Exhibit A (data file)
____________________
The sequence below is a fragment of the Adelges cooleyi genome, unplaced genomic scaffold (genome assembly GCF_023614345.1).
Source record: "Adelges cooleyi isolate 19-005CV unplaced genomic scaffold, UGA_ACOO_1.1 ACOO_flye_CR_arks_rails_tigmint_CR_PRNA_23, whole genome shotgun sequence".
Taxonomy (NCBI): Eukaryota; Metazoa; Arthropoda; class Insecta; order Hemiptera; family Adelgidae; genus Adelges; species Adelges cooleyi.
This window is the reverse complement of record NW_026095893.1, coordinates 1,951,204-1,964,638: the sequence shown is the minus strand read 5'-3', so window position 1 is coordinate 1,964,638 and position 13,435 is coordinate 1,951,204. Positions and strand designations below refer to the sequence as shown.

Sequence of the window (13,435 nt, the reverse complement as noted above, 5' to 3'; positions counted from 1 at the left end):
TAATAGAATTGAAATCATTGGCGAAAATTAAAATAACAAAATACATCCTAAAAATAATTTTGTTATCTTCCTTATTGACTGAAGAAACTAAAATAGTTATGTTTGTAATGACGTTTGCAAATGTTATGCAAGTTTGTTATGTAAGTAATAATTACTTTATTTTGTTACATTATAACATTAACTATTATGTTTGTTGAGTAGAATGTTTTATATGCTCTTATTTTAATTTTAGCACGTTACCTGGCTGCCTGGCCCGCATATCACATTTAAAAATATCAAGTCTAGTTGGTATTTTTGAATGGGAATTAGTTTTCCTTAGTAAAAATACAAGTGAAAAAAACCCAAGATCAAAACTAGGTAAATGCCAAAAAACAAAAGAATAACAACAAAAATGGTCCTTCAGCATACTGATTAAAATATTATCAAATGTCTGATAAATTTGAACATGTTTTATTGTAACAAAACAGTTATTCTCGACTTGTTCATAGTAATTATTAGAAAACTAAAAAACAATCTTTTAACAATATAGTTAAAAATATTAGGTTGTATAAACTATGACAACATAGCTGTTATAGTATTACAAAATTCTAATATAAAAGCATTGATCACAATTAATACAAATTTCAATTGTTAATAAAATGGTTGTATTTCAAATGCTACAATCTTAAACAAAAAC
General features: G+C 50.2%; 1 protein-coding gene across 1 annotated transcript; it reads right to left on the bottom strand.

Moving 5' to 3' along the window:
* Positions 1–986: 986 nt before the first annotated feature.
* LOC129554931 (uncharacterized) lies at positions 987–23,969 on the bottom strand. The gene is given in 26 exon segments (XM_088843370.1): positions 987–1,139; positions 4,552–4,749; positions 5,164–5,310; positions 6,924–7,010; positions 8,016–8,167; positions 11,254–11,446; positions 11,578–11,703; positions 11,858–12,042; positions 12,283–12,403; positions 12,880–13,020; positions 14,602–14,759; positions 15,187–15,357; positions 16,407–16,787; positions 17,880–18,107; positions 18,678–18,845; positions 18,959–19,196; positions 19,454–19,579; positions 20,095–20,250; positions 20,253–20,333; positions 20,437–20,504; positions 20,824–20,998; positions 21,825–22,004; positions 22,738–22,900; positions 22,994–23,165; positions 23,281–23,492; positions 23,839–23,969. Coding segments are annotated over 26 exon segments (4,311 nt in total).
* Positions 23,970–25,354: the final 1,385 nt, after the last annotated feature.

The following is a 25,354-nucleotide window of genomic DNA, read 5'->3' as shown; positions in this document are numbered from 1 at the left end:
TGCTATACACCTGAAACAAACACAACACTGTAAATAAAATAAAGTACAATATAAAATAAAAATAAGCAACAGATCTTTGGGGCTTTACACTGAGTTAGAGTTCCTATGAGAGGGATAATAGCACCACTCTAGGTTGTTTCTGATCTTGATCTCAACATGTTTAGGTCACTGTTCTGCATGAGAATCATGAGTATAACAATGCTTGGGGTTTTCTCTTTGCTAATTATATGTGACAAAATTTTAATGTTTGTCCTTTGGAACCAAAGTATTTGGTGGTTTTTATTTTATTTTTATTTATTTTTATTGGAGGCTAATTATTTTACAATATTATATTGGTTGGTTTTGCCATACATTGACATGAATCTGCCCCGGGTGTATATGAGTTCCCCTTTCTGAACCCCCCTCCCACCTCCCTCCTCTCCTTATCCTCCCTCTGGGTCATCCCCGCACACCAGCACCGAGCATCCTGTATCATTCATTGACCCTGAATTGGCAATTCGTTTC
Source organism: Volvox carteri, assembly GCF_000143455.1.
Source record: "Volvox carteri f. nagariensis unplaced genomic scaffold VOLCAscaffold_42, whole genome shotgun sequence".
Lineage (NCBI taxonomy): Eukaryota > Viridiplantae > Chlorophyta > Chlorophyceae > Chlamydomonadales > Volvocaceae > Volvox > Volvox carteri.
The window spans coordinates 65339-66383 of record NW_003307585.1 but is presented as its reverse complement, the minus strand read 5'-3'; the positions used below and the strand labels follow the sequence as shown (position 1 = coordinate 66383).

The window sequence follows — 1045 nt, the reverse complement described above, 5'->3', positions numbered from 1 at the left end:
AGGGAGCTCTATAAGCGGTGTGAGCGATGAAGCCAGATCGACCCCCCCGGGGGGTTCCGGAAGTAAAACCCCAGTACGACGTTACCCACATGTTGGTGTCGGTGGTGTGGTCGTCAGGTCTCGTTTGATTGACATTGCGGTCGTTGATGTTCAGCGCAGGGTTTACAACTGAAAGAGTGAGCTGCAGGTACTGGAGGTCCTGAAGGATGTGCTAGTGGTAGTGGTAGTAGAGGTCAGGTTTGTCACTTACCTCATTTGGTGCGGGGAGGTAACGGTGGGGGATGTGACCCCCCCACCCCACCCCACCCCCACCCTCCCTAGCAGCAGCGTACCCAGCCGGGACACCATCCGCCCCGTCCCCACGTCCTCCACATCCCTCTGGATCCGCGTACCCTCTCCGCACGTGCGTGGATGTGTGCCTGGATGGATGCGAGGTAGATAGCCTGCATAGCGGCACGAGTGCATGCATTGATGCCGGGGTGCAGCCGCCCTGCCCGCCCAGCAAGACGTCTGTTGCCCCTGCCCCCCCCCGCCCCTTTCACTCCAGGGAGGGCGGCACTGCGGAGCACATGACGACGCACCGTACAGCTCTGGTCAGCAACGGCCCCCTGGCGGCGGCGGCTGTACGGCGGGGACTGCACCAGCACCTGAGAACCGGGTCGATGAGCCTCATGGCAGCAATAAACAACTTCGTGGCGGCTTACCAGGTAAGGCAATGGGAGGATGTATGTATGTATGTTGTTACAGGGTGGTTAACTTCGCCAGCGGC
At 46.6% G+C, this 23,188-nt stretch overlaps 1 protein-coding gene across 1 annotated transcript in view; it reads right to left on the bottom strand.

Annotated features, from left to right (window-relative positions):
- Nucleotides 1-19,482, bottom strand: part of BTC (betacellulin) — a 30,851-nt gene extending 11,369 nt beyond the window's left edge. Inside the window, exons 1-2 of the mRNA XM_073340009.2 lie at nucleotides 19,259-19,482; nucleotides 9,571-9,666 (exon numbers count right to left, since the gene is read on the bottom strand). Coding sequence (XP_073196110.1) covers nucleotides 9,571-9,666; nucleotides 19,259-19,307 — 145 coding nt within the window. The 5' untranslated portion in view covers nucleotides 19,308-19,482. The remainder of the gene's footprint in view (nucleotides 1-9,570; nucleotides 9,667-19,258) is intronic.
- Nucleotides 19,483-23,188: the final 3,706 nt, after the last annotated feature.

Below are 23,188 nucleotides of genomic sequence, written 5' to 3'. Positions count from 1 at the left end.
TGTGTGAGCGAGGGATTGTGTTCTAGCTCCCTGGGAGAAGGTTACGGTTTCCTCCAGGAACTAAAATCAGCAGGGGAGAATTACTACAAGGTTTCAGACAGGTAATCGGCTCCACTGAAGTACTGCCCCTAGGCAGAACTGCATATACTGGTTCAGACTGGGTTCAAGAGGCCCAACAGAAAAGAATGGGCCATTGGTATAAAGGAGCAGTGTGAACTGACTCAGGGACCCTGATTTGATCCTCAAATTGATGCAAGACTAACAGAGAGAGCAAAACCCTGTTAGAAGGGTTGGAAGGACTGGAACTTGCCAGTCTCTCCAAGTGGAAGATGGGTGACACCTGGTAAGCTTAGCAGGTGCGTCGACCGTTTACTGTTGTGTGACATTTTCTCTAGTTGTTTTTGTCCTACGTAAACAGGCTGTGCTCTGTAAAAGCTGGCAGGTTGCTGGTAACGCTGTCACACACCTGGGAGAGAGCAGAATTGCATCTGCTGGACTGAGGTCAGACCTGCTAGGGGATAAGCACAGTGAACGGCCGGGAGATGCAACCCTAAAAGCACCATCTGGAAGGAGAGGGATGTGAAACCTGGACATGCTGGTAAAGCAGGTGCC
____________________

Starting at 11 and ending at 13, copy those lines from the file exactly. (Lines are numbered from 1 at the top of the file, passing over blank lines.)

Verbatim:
* Positions 23,970–25,354: the final 1,385 nt, after the last annotated feature.

The following is a 25,354-nucleotide window of genomic DNA, read 5'->3' as shown; positions in this document are numbered from 1 at the left end:
TGCTATACACCTGAAACAAACACAACACTGTAAATAAAATAAAGTACAATATAAAATAAAAATAAGCAACAGATCTTTGGGGCTTTACACTGAGTTAGAGTTCCTATGAGAGGGATAATAGCACCACTCTAGGTTGTTTCTGATCTTGATCTCAACATGTTTAGGTCACTGTTCTGCATGAGAATCATGAGTATAACAATGCTTGGGGTTTTCTCTTTGCTAATTATATGTGACAAAATTTTAATGTTTGTCCTTTGGAACCAAAGTATTTGGTGGTTTTTATTTTATTTTTATTTATTTTTATTGGAGGCTAATTATTTTACAATATTATATTGGTTGGTTTTGCCATACATTGACATGAATCTGCCCCGGGTGTATATGAGTTCCCCTTTCTGAACCCCCCTCCCACCTCCCTCCTCTCCTTATCCTCCCTCTGGGTCATCCCCGCACACCAGCACCGAGCATCCTGTATCATTCATTGACCCTGAATTGGCAATTCGTTTC